Speaking of Medical News


Subscribe to this thread:

Add a comment

More by Arkansas Times Staff

More by Crystal Wallis

Most Shared

  • Issue 3: blank check

    Who could object to a constitutional amendment "concerning job creation, job expansion and economic development," which is the condensed title for Issue 3 for Arkansas voters on Nov. 8?
  • Little Rock police kill man downtown

    Little Rock police responding to a disturbance call near Eighth and Sherman Streets about 12:40 a.m. killed a man with a long gun, Police Chief Kenton Buckner said in an early morning meeting with reporters.
  • From the mind of Sol LeWitt: Crystal Bridges 'Loopy Doopy': A correction

    Crystal Bridges Museum of American Art is installing Sol Lewitt's 70-foot eye-crosser "Wall Drawing 880: Loopy Doopy," waves of complementary orange and green, on the outside of the Twentieth Century Gallery bridge. You can glimpse painters working on it from Eleven, the museum's restaurant, museum spokeswoman Beth Bobbitt said
  • Ted Suhl loses another bid for new trial; faces stiff sentencing recommendation

    Ted Suhl, the former operator of residential and out-patient mental health services, has lost a second bid to get a new trial on his conviction for paying bribes to influence state Human Services Department policies. Set for sentencing Thursday, Suhl faces a government request for a sentence up to almost 20 years. He argues for no more than 33 months.
  • Football and foster kids

    It took a football stadium to lay bare Republican budget hypocrisy in Arkansas.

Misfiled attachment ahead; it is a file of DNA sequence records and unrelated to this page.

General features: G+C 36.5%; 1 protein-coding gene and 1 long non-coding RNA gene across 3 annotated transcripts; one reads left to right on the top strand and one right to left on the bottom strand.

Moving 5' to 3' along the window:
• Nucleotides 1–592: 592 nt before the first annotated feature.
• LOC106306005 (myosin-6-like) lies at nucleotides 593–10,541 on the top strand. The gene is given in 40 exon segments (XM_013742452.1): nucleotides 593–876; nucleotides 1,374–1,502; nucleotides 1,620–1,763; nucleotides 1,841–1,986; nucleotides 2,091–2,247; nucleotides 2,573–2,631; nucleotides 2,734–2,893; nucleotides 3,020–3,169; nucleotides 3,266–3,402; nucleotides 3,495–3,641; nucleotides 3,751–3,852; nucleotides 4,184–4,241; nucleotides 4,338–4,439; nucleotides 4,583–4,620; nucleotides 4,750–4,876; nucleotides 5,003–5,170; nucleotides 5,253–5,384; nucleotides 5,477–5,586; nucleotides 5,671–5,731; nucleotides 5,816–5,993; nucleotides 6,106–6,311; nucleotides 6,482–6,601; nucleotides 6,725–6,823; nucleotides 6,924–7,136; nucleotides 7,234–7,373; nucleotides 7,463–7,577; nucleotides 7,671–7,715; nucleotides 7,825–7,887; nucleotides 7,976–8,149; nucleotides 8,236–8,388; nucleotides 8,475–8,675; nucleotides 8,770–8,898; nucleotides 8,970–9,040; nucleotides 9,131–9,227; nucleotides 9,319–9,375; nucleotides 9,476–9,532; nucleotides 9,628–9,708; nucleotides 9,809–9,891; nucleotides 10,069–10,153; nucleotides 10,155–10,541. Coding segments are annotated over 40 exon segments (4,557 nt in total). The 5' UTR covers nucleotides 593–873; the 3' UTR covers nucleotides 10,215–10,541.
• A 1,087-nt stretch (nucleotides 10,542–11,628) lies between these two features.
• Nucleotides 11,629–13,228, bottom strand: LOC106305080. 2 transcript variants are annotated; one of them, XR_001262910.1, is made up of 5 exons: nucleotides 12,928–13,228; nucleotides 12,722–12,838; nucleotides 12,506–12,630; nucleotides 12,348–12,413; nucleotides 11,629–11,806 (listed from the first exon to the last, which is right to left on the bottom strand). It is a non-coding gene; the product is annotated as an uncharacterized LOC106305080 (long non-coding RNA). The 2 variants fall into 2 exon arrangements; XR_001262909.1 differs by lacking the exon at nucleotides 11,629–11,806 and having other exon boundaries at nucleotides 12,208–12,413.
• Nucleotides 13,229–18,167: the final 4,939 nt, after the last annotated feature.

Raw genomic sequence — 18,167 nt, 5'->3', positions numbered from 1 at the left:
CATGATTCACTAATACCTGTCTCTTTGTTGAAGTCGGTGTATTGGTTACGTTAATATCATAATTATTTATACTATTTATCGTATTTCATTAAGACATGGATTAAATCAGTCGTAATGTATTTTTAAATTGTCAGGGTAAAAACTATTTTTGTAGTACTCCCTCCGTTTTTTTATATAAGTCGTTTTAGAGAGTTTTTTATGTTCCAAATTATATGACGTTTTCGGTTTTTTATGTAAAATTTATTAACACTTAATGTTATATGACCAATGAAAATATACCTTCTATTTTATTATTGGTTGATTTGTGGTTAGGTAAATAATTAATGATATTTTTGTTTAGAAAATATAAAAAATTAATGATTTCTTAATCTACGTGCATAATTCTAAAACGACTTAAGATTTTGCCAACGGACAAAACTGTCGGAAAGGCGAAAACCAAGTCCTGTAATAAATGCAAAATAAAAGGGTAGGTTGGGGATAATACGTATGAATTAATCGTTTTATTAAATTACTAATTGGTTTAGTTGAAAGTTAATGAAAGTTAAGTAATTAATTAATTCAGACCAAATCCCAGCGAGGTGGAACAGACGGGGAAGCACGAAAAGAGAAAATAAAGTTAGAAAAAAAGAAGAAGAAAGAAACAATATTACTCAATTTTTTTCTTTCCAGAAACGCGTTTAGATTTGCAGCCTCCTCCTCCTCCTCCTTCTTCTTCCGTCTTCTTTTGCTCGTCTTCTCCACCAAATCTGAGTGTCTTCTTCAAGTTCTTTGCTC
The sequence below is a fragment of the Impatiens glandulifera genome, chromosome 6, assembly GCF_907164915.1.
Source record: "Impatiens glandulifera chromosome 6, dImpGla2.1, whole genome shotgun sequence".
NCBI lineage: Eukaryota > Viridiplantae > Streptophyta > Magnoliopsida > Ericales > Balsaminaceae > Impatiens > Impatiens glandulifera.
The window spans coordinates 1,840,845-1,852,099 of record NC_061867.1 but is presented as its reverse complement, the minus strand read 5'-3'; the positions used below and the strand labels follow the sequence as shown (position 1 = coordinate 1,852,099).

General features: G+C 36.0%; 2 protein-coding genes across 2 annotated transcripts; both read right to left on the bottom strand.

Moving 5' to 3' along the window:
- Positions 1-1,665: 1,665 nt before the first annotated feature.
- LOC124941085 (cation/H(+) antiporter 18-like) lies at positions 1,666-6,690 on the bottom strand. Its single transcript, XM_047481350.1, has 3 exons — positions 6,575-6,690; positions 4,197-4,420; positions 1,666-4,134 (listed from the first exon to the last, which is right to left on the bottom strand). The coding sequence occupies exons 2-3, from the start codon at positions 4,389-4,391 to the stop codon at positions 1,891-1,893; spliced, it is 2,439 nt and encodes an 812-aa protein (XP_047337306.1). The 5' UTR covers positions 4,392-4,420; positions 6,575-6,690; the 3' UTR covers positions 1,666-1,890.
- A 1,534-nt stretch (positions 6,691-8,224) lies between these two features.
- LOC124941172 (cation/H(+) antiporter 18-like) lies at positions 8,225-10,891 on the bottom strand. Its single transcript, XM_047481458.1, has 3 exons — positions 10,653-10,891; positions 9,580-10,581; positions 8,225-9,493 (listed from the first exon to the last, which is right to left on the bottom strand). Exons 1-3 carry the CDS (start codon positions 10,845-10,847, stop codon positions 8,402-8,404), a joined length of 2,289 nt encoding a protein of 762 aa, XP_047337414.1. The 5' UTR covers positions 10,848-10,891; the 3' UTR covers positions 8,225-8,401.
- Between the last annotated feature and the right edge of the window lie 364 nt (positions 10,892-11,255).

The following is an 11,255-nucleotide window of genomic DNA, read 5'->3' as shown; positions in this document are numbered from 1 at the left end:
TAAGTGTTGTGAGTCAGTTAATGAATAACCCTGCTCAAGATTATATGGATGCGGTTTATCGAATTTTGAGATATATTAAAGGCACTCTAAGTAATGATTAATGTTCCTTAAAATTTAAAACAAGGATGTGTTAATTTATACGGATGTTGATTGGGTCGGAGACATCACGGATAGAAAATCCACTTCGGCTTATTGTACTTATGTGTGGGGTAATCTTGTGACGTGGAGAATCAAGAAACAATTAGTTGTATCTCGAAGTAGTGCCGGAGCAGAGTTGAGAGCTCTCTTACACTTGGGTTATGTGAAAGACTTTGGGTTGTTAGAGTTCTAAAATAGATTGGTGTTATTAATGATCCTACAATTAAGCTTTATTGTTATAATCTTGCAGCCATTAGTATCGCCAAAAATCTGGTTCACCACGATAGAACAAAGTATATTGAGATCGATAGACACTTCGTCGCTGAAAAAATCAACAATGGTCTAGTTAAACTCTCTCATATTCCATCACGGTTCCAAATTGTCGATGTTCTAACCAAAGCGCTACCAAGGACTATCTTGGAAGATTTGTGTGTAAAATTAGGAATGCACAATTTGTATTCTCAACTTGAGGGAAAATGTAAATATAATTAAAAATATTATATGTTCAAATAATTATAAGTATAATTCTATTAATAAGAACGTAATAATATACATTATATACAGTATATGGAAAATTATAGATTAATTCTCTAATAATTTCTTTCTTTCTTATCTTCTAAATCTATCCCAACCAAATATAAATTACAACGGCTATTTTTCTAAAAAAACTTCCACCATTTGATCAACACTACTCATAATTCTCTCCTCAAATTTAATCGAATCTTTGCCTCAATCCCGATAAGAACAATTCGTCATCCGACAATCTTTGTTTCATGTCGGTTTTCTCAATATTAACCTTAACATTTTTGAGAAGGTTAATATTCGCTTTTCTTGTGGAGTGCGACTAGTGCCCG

Latest in Medical Community

  • UAMS earns 10-year reaccreditation

    The University of Arkansas for Medical Sciences (UAMS) recently learned that it has been reaccredited another 10 years by the Higher Learning Commission of the North Central Association of Colleges and Schools.
    • Oct 16, 2007
  • UAMS performs 7,000th stem-cell transplant

    The internationally known treatment program for multiple myeloma at the University of Arkansas for Medical Sciences (UAMS) reached another milestone today (Oct. 10) as Jeffrey Zwerin of California received the 7,000th stem-cell transplant procedure perfor
    • Oct 10, 2007
  • Richard Morrison receives endowed chair

    Richard P. Morrison, M.D., today became the inaugural recipient of the Chair in Sciences Basic to Medicine at the University of Arkansas for Medical Sciences (UAMS).
    • Oct 9, 2007
  • More »

Visit Arkansas

Jodi Morris's lifelong ties to the National Park Service

Jodi Morris's lifelong ties to the National Park Service

"History is always happening" at Little Rock Central High School National Historic Site

Event Calendar

« »


2 3 4 5 6 7 8
9 10 11 12 13 14 15
16 17 18 19 20 21 22
23 24 25 26 27 28 29
30 31  

Most Viewed

  • Leslie Rutledge, the absent attorney general

    Arkansas loses out to Trump love, Obama hate.
  • 'Living legend'

    Union Pacific's No. 844 steam locomotive made its way through the North Little Rock train yard on Oct. 24. The 907,980 pound train was the last steam locomotive made for Union Pacific and is amid a 1,200 mile journey that will end in Cheyenne, Wyo. on Oct. 31. This is the first multi-state excursion for the locomotive since completion of a three yearlong restoration.
  • Thanks!

    In less than two weeks, We the People are about to roll the dice and elect our next president. Just enough time left to dash off a few well-deserved thank you notes ... .

Most Recent Comments


© 2016 Arkansas Times | 201 East Markham, Suite 200, Little Rock, AR 72201
Powered by Foundation